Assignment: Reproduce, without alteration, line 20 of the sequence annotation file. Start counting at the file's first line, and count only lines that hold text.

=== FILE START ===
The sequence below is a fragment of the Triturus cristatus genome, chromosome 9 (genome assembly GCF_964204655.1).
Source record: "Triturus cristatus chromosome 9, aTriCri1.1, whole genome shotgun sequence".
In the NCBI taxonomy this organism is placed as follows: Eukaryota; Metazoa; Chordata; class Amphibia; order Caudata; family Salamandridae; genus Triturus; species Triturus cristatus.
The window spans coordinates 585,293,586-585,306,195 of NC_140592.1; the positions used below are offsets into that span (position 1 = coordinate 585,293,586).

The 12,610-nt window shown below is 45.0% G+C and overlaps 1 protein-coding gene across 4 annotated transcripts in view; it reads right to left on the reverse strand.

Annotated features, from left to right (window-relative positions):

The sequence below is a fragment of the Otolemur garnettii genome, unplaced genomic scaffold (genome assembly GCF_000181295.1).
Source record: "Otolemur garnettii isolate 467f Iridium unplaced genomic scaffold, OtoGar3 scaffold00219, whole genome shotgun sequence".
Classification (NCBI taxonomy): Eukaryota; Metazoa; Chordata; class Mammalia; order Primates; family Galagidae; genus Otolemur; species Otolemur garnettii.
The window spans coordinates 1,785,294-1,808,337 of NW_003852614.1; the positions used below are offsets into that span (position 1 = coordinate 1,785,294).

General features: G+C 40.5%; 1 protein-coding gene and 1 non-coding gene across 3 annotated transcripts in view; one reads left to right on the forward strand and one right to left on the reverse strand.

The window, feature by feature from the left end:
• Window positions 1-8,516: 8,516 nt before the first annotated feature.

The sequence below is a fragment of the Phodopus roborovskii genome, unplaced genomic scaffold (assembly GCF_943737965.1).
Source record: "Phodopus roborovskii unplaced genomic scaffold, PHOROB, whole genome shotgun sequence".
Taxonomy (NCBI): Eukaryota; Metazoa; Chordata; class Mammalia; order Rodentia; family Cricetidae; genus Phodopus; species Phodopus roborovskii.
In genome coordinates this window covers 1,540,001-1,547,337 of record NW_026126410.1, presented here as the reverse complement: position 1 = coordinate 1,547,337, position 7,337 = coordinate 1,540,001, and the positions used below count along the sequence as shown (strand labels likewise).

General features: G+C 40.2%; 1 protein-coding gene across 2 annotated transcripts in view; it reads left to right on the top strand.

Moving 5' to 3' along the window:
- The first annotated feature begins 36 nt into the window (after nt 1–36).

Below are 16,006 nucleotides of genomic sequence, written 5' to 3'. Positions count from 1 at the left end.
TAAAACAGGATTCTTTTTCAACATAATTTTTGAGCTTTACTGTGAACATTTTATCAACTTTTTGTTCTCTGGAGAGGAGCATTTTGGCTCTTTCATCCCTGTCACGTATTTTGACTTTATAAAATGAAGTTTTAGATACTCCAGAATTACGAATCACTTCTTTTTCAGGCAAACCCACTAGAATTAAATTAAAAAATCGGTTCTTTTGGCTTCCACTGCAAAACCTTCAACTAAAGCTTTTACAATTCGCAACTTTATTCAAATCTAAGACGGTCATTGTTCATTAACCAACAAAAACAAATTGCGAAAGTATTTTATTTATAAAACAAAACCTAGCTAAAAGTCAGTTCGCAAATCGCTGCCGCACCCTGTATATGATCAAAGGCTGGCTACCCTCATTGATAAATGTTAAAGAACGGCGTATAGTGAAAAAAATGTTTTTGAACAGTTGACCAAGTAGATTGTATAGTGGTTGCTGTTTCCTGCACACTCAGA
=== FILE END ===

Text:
- The first annotated feature begins 36 nt into the window (after nt 1–36).